NW firms perform strongly despite rising costs

Firms across the North West are continuing to see rises in activity and recruitment despite cost pressures pushing up prices. Tony McDonough reports

Warehouse, factory, business, manufacturing, economy
Warehouse, factory, business, manufacturing, economy


North West firms are finishing the year strongly despite ongoing certainty over COVID, supply chain pressures and rising costs.

Two new surveys, one from Make UK and BDO covering the manufacturing sector, and the NatWest Business Activity Index, show businesses in the region are seeing rising levels of activity and recruitment.

According to the MakeUK/BDO data, total orders for manufacturers in the North West have reached a balance of +50% which was among the best performance of any UK region and a very strong figure by historical standards.

This figure was buoyed by strong domestic and overseas orders which were both above the national average and a reflection of world markets which have rebounded very strongly throughout the course of the year.

The North West also continues to benefit from significant investment in chemicals and pharmaceuticals where the region has a strong presence, together with a recovery in the aerospace sector albeit from a low base.

However, for the moment, while companies are hiring to meet demand this has slowed from the previous quarter and investment intentions remain flat. The big challenge for companies, in addition to attracting and retaining talent, remains escalating inflationary pressures which are forcing companies to raise prices.

Make UK has forecast growth for manufacturing in 2021 of +6.9%, down slightly from +7.1%, and growth in 2022 of +3.3%.

READ MORE: North West firms set to raise prices

Fhaheen Khan, senior economist at Make UK, said: “While manufacturers in the North West will be able to enjoy some festive cheer this year, their spirits will be tempered by the eye-watering impact of escalating cost pressures which are leading an increasing number to pass these on to the consumer.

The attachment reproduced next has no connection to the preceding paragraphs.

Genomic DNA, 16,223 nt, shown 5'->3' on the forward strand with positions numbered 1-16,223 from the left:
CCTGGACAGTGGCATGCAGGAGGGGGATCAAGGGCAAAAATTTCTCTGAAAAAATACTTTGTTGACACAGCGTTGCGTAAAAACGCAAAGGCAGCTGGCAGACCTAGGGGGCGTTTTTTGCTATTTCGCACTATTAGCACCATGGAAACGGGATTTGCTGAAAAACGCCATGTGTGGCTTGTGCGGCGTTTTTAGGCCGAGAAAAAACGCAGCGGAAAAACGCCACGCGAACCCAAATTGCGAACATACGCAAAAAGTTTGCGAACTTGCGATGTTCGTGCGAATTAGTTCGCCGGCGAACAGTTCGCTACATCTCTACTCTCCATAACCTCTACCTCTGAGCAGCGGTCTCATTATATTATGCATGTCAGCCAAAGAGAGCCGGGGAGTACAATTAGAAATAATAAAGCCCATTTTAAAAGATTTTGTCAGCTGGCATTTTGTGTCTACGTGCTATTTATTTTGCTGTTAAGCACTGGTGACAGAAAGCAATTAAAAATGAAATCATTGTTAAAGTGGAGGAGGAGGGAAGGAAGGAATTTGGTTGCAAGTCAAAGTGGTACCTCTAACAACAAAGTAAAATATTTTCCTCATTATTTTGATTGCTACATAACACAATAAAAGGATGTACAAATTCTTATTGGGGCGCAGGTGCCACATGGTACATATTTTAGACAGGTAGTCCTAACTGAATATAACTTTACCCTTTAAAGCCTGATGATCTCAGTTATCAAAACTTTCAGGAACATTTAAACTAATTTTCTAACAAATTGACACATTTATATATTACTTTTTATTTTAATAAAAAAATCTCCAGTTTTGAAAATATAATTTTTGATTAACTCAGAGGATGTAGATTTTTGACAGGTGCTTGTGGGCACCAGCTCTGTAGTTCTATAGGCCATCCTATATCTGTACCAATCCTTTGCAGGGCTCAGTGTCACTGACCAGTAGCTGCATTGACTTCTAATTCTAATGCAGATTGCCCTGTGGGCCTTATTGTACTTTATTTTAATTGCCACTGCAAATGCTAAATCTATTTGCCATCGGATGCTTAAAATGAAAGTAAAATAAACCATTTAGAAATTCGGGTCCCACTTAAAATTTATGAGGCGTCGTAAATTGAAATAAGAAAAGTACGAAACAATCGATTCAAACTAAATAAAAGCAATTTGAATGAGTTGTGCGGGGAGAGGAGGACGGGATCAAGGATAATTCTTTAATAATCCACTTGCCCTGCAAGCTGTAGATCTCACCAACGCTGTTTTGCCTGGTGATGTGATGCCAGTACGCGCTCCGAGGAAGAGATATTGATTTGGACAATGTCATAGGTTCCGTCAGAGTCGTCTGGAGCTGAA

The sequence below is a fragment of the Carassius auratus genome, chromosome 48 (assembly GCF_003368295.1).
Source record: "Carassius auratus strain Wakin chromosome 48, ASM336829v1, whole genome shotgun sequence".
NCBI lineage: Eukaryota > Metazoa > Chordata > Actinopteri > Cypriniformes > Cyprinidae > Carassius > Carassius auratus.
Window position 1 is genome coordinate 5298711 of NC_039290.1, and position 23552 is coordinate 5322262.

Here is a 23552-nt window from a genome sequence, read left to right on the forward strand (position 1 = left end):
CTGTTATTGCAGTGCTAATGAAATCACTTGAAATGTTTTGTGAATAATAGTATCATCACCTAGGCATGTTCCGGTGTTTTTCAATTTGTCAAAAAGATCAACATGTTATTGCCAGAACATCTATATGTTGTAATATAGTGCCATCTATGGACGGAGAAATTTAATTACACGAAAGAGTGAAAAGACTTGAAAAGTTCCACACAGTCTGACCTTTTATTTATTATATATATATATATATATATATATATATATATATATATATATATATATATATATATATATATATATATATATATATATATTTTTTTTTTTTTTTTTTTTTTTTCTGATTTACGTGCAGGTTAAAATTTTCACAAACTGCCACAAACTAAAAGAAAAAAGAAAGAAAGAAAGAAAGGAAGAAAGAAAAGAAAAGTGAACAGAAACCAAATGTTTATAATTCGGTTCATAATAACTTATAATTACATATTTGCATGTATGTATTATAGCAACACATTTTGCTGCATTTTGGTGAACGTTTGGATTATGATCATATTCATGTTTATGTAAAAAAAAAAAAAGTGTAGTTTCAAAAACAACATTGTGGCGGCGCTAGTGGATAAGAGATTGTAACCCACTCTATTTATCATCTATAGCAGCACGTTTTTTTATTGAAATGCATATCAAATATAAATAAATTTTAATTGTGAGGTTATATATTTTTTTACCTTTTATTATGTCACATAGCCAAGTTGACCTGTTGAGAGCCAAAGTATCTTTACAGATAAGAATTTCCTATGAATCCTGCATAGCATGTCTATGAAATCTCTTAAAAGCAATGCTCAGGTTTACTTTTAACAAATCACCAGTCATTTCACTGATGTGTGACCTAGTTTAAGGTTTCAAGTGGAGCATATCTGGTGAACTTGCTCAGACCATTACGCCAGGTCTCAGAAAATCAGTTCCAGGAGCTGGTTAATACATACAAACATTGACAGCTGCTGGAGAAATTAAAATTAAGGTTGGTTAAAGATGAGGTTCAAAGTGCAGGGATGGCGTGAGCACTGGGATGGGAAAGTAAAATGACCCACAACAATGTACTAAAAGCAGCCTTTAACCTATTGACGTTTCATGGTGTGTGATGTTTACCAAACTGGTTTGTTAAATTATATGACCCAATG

“Given the global nature of some of these pressures there is little sign that they will abate anytime soon. However, they will hope as we enter a fresh year that these will gradually unwind, with the compensation being that demand prospects among their major markets continue to look strong.”

Natwest’s North West Business Activity Index – a seasonally adjusted index that measures the month-on-month change in the combined output of the region’s manufacturing and service sectors – climbed from October’s 55.3 to a four-month high of 57.6 in November.

This signalled a sharp and accelerated rate of growth, and one that was well above the historical series average. This expansion was driven by the service sector, with manufacturers struggling with supply chain issues.

Heather Waters
Heather Waters, north regional board at NatWest


Firms in the North West reported a further rise in new business in November, signalling a continued improvement in underlying demand conditions. The rate of growth eased slightly since October but was still solid by historical standards. 

November saw another steep rise in private sector employment across the North West, following a record increase at the beginning of the fourth quarter. The pace of job creation remained among the quickest seen in the series history stretching back to 1997.

Average prices charged for goods and services by firms in the North West rose sharply again in November, with the rate of inflation remaining among the fastest in the series history (since 1999).

Heather Waters, north regional board at NatWest, added: “Latest PMI data showed economic growth in the North West regaining some momentum in November, with the survey’s Business Activity Index improving to a four-month high.

“The upturn coincided with another strong month of recruitment as firms looked to expand capacity in line with positive growth projections. The performance was even more impressive given the pressure being put on firms by rising costs, which posted another record increase and led to vast rises in prices for goods and services.

“However, most data were collected before news of the Omicron variant, which brings greater uncertainty to the outlook and poses fresh risks to activity and to already-stretched supply chains.”

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